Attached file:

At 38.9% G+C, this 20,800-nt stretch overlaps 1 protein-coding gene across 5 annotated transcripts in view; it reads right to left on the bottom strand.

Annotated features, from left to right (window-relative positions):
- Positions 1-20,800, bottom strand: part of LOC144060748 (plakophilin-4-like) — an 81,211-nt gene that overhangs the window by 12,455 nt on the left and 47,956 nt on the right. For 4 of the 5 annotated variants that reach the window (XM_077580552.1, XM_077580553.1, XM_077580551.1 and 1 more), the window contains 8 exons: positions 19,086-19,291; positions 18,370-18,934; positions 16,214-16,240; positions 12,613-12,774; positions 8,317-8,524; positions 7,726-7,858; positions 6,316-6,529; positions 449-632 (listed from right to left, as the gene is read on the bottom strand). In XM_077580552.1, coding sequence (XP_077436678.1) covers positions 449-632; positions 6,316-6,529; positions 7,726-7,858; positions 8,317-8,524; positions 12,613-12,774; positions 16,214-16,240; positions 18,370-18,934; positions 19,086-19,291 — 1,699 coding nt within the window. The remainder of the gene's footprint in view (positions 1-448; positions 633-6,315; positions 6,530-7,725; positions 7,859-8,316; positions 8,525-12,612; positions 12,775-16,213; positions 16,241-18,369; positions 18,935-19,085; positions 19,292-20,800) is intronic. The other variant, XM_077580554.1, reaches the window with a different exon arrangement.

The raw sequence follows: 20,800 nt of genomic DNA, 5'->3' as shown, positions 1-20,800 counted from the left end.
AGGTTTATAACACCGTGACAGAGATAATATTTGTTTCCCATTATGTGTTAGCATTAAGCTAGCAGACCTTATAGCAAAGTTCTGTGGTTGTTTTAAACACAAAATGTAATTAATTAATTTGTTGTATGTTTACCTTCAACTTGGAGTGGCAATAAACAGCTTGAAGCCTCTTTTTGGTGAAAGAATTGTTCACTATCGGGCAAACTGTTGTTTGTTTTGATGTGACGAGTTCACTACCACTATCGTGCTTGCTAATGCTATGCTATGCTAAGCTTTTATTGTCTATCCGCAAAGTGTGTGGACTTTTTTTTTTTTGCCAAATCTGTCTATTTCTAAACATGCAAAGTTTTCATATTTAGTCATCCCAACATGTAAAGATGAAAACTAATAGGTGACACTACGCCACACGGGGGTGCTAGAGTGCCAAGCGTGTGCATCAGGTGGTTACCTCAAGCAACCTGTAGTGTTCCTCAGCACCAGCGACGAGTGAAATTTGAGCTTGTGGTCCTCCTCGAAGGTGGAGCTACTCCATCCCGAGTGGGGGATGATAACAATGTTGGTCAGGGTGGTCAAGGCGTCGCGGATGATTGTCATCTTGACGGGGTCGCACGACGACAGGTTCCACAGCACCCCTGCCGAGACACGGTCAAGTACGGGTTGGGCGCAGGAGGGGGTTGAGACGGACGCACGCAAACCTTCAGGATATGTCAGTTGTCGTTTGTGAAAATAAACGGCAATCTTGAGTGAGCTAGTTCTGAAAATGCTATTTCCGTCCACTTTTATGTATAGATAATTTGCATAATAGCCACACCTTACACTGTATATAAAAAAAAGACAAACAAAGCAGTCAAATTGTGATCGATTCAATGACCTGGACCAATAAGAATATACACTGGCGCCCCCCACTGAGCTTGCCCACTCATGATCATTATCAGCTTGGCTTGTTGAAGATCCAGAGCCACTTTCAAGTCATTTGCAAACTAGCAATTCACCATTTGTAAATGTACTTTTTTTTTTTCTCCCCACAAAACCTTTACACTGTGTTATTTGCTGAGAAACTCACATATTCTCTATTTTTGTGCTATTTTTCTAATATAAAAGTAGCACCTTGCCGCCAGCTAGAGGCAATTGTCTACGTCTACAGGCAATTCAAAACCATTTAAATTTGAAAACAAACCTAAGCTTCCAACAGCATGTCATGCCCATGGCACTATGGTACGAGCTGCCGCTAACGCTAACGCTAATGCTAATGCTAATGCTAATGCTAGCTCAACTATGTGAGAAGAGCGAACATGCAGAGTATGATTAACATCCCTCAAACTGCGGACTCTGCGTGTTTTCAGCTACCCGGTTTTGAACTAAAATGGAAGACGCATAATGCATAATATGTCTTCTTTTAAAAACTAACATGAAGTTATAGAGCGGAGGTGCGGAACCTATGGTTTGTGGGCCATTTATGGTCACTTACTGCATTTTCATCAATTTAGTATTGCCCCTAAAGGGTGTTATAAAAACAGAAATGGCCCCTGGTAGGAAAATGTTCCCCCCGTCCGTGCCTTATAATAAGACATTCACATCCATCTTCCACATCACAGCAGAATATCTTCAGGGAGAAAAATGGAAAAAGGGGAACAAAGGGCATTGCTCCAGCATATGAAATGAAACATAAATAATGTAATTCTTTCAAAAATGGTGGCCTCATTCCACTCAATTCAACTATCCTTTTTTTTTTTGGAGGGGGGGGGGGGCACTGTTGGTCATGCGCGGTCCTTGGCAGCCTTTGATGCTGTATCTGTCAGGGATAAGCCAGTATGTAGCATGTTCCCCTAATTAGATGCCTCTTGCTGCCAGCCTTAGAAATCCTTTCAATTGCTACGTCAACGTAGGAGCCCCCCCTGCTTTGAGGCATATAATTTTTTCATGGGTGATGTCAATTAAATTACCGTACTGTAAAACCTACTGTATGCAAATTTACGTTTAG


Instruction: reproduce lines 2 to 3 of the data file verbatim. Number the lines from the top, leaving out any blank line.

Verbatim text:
Annotated features, from left to right (window-relative positions):
- Positions 1-20,800, bottom strand: part of LOC144060748 (plakophilin-4-like) — an 81,211-nt gene that overhangs the window by 12,455 nt on the left and 47,956 nt on the right. For 4 of the 5 annotated variants that reach the window (XM_077580552.1, XM_077580553.1, XM_077580551.1 and 1 more), the window contains 8 exons: positions 19,086-19,291; positions 18,370-18,934; positions 16,214-16,240; positions 12,613-12,774; positions 8,317-8,524; positions 7,726-7,858; positions 6,316-6,529; positions 449-632 (listed from right to left, as the gene is read on the bottom strand). In XM_077580552.1, coding sequence (XP_077436678.1) covers positions 449-632; positions 6,316-6,529; positions 7,726-7,858; positions 8,317-8,524; positions 12,613-12,774; positions 16,214-16,240; positions 18,370-18,934; positions 19,086-19,291 — 1,699 coding nt within the window. The remainder of the gene's footprint in view (positions 1-448; positions 633-6,315; positions 6,530-7,725; positions 7,859-8,316; positions 8,525-12,612; positions 12,775-16,213; positions 16,241-18,369; positions 18,935-19,085; positions 19,292-20,800) is intronic. The other variant, XM_077580554.1, reaches the window with a different exon arrangement.